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Wells leads push for safety device

The Winston Cup and CART team owner requires both his NASCAR drivers to use the HANS.


© St. Petersburg Times, published February 21, 2001

CHARLOTTE, N.C. -- Cal Wells wasn't shocked or dismayed.

He simply saw room for improvement when he started a NASCAR team last season after owning a CART team for several years.

Now a leader in the push for safer stock cars, Wells requires both his Winston Cup drivers to wear the HANS (Head and Neck Support) device, a restraint system many think might have helped prevent the injury that has killed four NASCAR drivers in nine months.

"I'm certainly focused on the health of the industry from a saving lives point of view," Wells said. "It's not good business to have your athletes getting killed. It doesn't make any sense."

Wells was on the CART committee that voted last year to require its drivers to use the HANS on oval tracks this season. He hopes every Winston Cup driver will wear the device by November.

But, he cautioned, drivers should not rush into buying one in the wake of the accident that killed Dale Earnhardt in Sunday's Daytona 500. Earnhardt died from a basal skull fracture, the injured that killed Adam Petty, Kenny Irwin and Tony Roper last year.

"I think they need to be applied when they can be fit properly," Wells said Tuesday. "You could do more damage than you can good if you're not careful enough."

Six drivers wore the device in the Daytona 500.

Hubbard/Downing Inc., the company that developed and makes the HANS, received 35 orders the next day.

Seven Ford drivers -- Robert Pressley, Mike Wallace, Elliott Sadler, Rusty Wallace, Jeremy Mayfield, Hut Stricklin and Jimmy Spencer -- ordered or planned on ordering one by Tuesday. Some of them might wear the HANS in Sunday's Dura-Lube 400 at Rockingham.

But it might take up to five weeks for a HANS to be custom built for a driver.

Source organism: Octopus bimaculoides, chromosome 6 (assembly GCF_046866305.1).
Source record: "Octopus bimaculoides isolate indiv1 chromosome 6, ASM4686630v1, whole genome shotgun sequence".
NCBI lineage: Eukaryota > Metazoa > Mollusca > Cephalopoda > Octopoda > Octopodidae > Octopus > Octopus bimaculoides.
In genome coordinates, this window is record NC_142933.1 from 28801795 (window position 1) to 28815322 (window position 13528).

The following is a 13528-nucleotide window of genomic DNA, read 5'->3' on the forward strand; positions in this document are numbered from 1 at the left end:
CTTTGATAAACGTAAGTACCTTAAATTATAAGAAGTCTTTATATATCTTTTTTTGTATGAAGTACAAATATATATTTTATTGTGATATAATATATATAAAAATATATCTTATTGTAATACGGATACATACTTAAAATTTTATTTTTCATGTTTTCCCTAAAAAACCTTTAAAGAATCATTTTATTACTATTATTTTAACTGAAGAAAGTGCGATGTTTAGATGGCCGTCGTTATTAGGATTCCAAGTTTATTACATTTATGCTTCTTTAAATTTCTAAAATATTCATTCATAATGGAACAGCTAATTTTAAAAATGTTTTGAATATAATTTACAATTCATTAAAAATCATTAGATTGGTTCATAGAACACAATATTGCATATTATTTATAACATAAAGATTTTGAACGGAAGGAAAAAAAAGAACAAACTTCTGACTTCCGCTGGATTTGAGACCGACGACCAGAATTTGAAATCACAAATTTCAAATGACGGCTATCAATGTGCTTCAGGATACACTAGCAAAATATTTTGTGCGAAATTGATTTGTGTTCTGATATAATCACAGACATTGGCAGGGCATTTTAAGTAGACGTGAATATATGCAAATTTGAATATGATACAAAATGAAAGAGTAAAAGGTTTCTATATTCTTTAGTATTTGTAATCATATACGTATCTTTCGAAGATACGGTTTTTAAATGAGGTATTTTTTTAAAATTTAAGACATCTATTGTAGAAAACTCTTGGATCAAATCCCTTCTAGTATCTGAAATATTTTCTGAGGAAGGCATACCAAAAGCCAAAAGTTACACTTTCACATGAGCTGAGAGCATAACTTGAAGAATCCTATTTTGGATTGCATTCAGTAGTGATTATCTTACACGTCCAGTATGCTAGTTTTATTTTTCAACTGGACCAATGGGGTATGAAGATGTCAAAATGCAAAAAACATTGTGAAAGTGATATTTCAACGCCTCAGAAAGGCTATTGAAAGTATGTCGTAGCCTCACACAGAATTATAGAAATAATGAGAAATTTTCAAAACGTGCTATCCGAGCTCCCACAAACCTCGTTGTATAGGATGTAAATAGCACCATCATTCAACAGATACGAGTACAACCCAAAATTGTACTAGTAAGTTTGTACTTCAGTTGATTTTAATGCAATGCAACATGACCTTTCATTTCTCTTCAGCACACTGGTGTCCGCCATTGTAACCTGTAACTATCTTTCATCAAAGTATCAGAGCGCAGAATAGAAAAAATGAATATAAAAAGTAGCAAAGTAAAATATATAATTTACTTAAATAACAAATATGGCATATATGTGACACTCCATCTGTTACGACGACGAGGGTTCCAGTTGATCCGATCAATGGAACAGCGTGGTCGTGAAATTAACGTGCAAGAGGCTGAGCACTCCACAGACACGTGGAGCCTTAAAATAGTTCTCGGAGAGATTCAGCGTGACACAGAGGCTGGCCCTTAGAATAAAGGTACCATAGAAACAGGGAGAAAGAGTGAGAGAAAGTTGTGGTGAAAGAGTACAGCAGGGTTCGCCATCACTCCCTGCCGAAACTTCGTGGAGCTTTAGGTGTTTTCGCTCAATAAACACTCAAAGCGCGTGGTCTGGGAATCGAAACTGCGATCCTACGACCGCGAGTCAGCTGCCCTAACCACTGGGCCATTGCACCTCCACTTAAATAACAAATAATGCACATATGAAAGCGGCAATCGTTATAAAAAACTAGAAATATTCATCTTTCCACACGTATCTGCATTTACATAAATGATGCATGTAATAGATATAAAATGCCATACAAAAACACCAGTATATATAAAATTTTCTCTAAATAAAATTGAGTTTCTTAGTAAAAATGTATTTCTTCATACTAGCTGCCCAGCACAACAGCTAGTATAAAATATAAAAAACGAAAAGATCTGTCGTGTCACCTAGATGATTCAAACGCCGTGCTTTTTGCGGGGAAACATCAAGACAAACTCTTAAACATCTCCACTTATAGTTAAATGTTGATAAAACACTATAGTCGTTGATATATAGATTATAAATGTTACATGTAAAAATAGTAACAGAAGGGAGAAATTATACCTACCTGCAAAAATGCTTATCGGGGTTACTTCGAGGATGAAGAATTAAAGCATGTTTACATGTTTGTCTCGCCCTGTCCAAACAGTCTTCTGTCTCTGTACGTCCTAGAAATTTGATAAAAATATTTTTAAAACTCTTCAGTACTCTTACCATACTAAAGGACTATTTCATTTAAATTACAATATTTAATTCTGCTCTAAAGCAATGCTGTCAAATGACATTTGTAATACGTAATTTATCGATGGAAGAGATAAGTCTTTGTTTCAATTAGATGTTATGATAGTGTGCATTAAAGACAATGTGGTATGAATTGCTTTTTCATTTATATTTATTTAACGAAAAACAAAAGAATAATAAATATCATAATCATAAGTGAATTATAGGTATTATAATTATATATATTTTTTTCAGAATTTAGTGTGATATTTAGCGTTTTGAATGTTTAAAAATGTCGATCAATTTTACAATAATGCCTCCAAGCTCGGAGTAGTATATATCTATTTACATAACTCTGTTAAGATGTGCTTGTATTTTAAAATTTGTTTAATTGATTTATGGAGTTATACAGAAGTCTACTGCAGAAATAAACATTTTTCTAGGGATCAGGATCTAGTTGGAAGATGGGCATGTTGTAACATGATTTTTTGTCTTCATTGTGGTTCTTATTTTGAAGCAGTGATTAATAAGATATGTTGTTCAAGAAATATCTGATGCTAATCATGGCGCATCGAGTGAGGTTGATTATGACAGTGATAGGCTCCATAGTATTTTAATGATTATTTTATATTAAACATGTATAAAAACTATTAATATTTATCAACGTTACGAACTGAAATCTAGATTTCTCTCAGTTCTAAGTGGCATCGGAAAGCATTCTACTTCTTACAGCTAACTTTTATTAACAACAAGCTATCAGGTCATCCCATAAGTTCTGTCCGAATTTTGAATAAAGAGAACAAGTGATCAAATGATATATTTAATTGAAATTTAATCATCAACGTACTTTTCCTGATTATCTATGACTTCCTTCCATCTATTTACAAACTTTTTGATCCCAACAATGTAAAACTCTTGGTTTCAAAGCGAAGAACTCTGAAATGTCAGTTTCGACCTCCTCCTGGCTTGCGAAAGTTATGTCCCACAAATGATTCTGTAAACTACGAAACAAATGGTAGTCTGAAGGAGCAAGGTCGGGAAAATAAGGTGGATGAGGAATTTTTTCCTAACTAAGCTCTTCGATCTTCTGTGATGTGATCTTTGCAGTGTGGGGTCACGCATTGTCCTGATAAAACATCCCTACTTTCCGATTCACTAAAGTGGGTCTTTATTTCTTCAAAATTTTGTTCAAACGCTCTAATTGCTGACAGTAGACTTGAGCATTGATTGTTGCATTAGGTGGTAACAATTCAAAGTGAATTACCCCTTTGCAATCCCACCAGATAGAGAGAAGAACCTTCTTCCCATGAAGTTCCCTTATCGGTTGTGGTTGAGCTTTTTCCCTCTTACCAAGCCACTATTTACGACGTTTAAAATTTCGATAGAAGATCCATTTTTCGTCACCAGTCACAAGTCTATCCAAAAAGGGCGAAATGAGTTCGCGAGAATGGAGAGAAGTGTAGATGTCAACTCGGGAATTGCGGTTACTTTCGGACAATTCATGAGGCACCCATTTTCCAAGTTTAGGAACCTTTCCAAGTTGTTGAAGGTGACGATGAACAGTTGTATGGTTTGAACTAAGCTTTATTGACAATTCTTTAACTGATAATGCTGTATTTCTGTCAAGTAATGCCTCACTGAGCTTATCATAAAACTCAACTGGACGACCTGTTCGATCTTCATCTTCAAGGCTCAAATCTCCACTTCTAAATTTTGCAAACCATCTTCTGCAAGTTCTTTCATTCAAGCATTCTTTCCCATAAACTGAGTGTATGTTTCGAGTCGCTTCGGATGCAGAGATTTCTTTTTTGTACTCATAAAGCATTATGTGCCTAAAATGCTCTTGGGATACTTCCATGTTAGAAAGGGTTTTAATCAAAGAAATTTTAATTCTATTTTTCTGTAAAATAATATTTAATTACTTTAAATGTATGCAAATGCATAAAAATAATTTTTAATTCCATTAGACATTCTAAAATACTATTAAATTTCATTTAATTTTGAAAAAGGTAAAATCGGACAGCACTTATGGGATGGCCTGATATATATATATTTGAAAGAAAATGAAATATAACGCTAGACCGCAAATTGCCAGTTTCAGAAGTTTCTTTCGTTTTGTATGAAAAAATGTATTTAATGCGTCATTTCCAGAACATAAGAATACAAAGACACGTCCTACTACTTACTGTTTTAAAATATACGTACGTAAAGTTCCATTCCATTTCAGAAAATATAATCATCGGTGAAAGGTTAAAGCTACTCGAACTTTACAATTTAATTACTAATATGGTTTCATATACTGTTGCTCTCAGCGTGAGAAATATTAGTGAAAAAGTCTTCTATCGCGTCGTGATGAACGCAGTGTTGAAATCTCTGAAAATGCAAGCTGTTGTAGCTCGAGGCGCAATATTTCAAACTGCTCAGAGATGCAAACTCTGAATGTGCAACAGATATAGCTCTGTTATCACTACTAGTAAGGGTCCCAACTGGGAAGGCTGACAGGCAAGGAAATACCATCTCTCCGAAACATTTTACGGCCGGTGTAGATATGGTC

HANS co-developer Robert Hubbard, a professor of biomechanical engineering at Michigan State, believes the device designed to stabilize the head in a hard crash is well worth the wait.

"I think that one of the things that has to happen for people to accept the HANS device is to realize that there is a problem," Hubbard said.

"I think that Dale Earnhardt's death is a problem."

Dr. Charles Branch Jr., a neurosurgeon who had treated Earnhardt, said the racer didn't use the HANS or a closed-face helmet because "he felt trapped.

"He felt like it restricted him in the car," Branch told the Associated Press. "He enjoyed being able to look around and sense his environment."

Said Wells: "Had a HANS and a full-face helmet been mandated, I don't know if Dale Earnhardt would have gotten in the car." Formula One and CART mandated the HANS this year. NASCAR, which is building a research and development center in Hickory, has not.

"NASCAR has recommended it to all the teams," said Jim Hunter, Darlington Raceway president and NASCAR media liaison. "The reason NASCAR only recommends the HANS device is you cannot compare these stock cars to Formula One or CART or any of those other racing divisions because our drivers sit up in their seats. It's totally different."

Another issue surrounding the HANS is that drivers have to unhook their helmets from two straps. The concern is that it could slow a driver's escape from a burning car. "We worked real hard on that with CART before they made it mandatory," Hubbard said.

From air bags to crash data recorders, the HANS is one possible safety option being tested and developed. Sterling Marlin wears a strap across his shoulders developed by Bill Simpson that he said, "Ninety-five percent of the drivers wear."

"Within a year we've lost three drivers," Marlin said. "We went along forever and nobody hardly broke a fingernail. All of the sudden, things are happening.

"Whether it's the HANS device or air bags in the car or something, we've got to figure out something to make it better."

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